Collaborating Authors

iPhone 7 'No Service' Issue: Apple Launches Repair Program To Address Problem

International Business Times

Apple is addressing the "No Service" problem of some iPhone 7 units that owners have been complaining about through its new repair program.

No, you shouldn't be allowed to fix your own phone, 'Right-to-Repair' is a dumb idea


My co-worker, Tracey, held her iPhone like a baby bird with a bent wing. I stared at the dark screen. The device was still on, but stuck between the worlds of being living technology, and a busted iPhone. She explained that while making a phone call shortly after having third-party iPhone screen repair company iCracked replace her shattered iPhone 6 screen, the device made a popping sound, and got really hot in one corner. Then, her screen cracked, and burnt her ear.

Implementing Troubleshooting with Batch Repair

AAAI Conferences

Recent work has raised the challenge of efficient automated troubleshooting in domains where repairing a set of components in a single repair action is cheaper than repairing each of them separately. This corresponds to cases where there is a non-negligible overhead to initiating a repair action and to testing the system after a repair action. In this work we propose several algorithms for choosing which batch of components to repair, so as to minimize the overall repair costs. Experimentally, we show the benefit of these algorithms over repairing components one at a time.

California to introduce "Right to Repair" legislation


California will be the 18th state to propose a "Right to Repair" bill for electronics. It would require hardware manufacturers to make repair information, alongside equipment and service parts, available to product owners and independent repair shops. California assemblywoman Susan Talamantes Eggman detailed the legislation that aims to give more users control over their gadgets. Instead of paying a high price to a manufacturer to fix an electronic, Eggman says some people are forced to prematurely upgrade when they should have other repair options. "The Right to Repair Act will provide consumers with the freedom to have their electronic products and appliances fixed by a repair shop or service provider of their choice, a practice that was taken for granted a generation ago but is now becoming increasingly rare in a world of planned obsolescence," Eggman said in a statement.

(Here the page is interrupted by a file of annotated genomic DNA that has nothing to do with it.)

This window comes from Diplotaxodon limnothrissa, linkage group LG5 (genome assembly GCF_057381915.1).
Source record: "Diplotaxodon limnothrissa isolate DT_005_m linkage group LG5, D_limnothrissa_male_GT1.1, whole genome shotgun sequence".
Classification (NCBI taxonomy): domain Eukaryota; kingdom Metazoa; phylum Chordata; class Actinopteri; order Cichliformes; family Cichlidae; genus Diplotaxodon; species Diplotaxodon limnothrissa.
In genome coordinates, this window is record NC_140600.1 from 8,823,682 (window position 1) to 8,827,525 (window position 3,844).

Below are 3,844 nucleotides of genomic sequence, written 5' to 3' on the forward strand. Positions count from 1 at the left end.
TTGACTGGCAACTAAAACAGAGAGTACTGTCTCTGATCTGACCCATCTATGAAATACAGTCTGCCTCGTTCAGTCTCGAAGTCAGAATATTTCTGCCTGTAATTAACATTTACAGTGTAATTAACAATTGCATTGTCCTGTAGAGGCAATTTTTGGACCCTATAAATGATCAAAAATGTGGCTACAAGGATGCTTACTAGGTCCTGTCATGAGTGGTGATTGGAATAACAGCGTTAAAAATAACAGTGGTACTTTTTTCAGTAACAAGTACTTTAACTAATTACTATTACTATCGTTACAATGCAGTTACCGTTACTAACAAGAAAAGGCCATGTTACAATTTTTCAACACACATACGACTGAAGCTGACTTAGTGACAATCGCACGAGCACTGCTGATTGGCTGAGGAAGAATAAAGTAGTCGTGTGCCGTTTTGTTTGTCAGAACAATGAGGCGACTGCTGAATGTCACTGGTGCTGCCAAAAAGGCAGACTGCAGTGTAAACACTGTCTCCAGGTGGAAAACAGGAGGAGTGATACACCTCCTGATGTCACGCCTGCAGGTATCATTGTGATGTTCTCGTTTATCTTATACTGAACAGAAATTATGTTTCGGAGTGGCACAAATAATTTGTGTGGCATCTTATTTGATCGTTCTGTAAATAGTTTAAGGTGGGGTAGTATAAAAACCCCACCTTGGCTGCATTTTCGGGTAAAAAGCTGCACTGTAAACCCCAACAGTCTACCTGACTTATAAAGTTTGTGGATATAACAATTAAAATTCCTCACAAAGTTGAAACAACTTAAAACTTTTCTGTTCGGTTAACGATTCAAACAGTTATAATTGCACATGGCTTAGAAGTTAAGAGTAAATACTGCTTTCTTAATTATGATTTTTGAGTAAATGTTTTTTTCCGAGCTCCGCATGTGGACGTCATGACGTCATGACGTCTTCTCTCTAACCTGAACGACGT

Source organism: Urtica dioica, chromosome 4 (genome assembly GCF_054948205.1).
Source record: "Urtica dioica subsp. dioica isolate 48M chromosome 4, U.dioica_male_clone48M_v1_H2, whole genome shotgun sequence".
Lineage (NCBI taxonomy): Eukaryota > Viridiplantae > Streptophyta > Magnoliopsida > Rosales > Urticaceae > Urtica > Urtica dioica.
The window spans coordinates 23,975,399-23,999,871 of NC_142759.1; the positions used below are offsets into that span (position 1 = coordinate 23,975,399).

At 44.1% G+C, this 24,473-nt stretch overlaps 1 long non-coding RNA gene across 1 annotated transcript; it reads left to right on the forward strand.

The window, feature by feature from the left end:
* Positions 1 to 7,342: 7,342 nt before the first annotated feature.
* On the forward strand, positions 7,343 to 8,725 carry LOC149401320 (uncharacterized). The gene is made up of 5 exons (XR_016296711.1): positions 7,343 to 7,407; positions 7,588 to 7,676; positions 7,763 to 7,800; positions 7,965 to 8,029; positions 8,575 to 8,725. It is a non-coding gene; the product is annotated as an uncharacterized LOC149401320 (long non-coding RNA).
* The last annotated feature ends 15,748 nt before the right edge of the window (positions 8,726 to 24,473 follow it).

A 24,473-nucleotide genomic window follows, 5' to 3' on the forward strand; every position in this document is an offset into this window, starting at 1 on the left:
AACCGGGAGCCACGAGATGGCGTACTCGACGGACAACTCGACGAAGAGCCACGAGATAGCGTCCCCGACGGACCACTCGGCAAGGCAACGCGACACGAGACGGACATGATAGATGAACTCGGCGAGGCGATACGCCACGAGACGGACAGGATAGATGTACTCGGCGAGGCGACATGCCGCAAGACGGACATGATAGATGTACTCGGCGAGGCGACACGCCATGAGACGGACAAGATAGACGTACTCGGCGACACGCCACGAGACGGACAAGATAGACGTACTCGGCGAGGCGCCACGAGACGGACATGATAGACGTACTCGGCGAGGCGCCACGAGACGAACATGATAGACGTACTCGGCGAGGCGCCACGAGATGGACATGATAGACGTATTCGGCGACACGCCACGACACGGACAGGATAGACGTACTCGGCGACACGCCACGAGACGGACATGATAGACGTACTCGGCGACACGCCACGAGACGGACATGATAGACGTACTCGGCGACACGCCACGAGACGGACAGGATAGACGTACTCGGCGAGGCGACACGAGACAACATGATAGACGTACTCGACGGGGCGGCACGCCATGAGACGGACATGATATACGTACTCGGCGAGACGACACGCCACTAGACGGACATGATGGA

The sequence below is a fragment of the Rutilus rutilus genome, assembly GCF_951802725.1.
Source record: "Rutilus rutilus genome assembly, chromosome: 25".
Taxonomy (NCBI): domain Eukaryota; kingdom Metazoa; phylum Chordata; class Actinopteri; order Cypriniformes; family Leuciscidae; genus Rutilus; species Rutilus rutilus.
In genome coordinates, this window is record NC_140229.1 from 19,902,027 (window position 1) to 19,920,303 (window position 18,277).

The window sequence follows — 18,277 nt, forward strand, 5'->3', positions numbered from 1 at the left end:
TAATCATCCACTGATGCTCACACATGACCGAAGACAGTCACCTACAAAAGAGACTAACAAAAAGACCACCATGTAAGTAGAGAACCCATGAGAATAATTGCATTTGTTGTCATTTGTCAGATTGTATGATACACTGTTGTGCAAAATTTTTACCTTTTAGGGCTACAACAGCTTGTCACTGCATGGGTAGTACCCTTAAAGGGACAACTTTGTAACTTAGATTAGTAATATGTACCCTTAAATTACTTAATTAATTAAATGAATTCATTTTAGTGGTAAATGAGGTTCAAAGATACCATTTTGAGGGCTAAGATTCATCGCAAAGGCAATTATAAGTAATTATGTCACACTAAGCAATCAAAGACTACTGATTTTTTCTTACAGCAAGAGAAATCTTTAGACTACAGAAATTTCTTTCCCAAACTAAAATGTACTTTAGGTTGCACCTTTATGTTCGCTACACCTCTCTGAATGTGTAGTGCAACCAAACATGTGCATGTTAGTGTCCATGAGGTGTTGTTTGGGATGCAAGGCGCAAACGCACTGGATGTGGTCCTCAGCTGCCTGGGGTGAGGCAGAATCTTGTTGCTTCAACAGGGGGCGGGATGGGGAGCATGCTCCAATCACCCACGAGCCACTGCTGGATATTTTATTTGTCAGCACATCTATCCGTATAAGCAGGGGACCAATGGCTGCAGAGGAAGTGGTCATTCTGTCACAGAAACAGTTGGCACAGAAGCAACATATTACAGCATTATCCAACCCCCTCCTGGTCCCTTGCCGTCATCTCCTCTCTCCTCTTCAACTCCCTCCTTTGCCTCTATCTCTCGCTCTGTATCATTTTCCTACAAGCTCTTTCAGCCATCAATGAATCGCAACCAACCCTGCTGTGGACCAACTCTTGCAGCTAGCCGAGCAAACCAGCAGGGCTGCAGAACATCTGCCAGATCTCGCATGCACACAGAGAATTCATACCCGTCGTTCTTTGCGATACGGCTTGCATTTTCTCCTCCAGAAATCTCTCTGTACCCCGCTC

Apple expands its third-party iPhone repair program to Europe and Canada


Apple has announced that its burgeoning independent, third-party iPhone repair program is expanding to Canada and Europe. In a statement, it said that the "industry-leading program," which enables repair businesses to use Apple-certified parts and tools, had been a big success. Consequently, traders north of the border and across the pond can now sign up in the hope of passing Apple's apparently stringent requirements. The program was started, at least in part, after the company was criticized for blocking third parties from making basic device repairs. Apple's use of specific parts -- including Touch ID sensors, display replacements and battery mountings -- made it difficult to use an alternative. It was implied that the company wasn't just edging out other businesses, but milking customers who had to pay over the odds for basic repairs.